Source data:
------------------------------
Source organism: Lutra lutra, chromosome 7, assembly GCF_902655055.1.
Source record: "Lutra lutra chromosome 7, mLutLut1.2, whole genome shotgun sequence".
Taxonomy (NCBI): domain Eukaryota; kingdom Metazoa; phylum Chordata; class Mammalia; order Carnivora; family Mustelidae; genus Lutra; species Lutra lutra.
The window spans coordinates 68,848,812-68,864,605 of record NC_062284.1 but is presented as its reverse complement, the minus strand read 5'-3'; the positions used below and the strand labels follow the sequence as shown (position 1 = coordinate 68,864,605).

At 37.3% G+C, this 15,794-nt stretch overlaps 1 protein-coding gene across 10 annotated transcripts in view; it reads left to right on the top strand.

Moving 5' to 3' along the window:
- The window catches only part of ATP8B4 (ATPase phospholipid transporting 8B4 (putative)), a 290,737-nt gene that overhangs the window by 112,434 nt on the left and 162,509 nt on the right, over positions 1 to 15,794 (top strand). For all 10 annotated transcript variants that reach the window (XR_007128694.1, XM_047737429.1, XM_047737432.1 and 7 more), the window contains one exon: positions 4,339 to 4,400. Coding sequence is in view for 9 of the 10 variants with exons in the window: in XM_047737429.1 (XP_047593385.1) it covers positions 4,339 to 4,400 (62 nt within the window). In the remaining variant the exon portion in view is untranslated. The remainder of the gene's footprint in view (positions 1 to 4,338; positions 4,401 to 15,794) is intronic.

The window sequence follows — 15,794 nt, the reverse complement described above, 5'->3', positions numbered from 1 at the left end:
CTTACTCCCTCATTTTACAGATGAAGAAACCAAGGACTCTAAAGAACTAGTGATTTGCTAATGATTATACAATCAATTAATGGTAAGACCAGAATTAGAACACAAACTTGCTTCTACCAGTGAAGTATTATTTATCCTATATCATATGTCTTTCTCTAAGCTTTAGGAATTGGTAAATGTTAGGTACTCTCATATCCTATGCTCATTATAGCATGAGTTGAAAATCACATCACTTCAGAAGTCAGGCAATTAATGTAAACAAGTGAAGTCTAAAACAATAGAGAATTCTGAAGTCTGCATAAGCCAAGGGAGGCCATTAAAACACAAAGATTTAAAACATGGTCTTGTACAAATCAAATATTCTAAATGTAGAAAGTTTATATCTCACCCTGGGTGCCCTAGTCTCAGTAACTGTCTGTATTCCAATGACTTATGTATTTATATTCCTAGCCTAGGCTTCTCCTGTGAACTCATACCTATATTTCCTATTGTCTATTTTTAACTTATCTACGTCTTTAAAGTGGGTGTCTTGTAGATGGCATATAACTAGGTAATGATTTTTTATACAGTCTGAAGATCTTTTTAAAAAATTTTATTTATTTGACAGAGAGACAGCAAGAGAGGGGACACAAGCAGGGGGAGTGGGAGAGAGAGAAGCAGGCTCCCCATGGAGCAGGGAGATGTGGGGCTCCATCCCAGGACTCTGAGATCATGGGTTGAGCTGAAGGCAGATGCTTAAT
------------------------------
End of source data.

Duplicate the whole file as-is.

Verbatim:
Source organism: Lutra lutra, chromosome 7, assembly GCF_902655055.1.
Source record: "Lutra lutra chromosome 7, mLutLut1.2, whole genome shotgun sequence".
Taxonomy (NCBI): domain Eukaryota; kingdom Metazoa; phylum Chordata; class Mammalia; order Carnivora; family Mustelidae; genus Lutra; species Lutra lutra.
The window spans coordinates 68,848,812-68,864,605 of record NC_062284.1 but is presented as its reverse complement, the minus strand read 5'-3'; the positions used below and the strand labels follow the sequence as shown (position 1 = coordinate 68,864,605).

At 37.3% G+C, this 15,794-nt stretch overlaps 1 protein-coding gene across 10 annotated transcripts in view; it reads left to right on the top strand.

Moving 5' to 3' along the window:
- The window catches only part of ATP8B4 (ATPase phospholipid transporting 8B4 (putative)), a 290,737-nt gene that overhangs the window by 112,434 nt on the left and 162,509 nt on the right, over positions 1 to 15,794 (top strand). For all 10 annotated transcript variants that reach the window (XR_007128694.1, XM_047737429.1, XM_047737432.1 and 7 more), the window contains one exon: positions 4,339 to 4,400. Coding sequence is in view for 9 of the 10 variants with exons in the window: in XM_047737429.1 (XP_047593385.1) it covers positions 4,339 to 4,400 (62 nt within the window). In the remaining variant the exon portion in view is untranslated. The remainder of the gene's footprint in view (positions 1 to 4,338; positions 4,401 to 15,794) is intronic.

The window sequence follows — 15,794 nt, the reverse complement described above, 5'->3', positions numbered from 1 at the left end:
CTTACTCCCTCATTTTACAGATGAAGAAACCAAGGACTCTAAAGAACTAGTGATTTGCTAATGATTATACAATCAATTAATGGTAAGACCAGAATTAGAACACAAACTTGCTTCTACCAGTGAAGTATTATTTATCCTATATCATATGTCTTTCTCTAAGCTTTAGGAATTGGTAAATGTTAGGTACTCTCATATCCTATGCTCATTATAGCATGAGTTGAAAATCACATCACTTCAGAAGTCAGGCAATTAATGTAAACAAGTGAAGTCTAAAACAATAGAGAATTCTGAAGTCTGCATAAGCCAAGGGAGGCCATTAAAACACAAAGATTTAAAACATGGTCTTGTACAAATCAAATATTCTAAATGTAGAAAGTTTATATCTCACCCTGGGTGCCCTAGTCTCAGTAACTGTCTGTATTCCAATGACTTATGTATTTATATTCCTAGCCTAGGCTTCTCCTGTGAACTCATACCTATATTTCCTATTGTCTATTTTTAACTTATCTACGTCTTTAAAGTGGGTGTCTTGTAGATGGCATATAACTAGGTAATGATTTTTTATACAGTCTGAAGATCTTTTTAAAAAATTTTATTTATTTGACAGAGAGACAGCAAGAGAGGGGACACAAGCAGGGGGAGTGGGAGAGAGAGAAGCAGGCTCCCCATGGAGCAGGGAGATGTGGGGCTCCATCCCAGGACTCTGAGATCATGGGTTGAGCTGAAGGCAGATGCTTAAT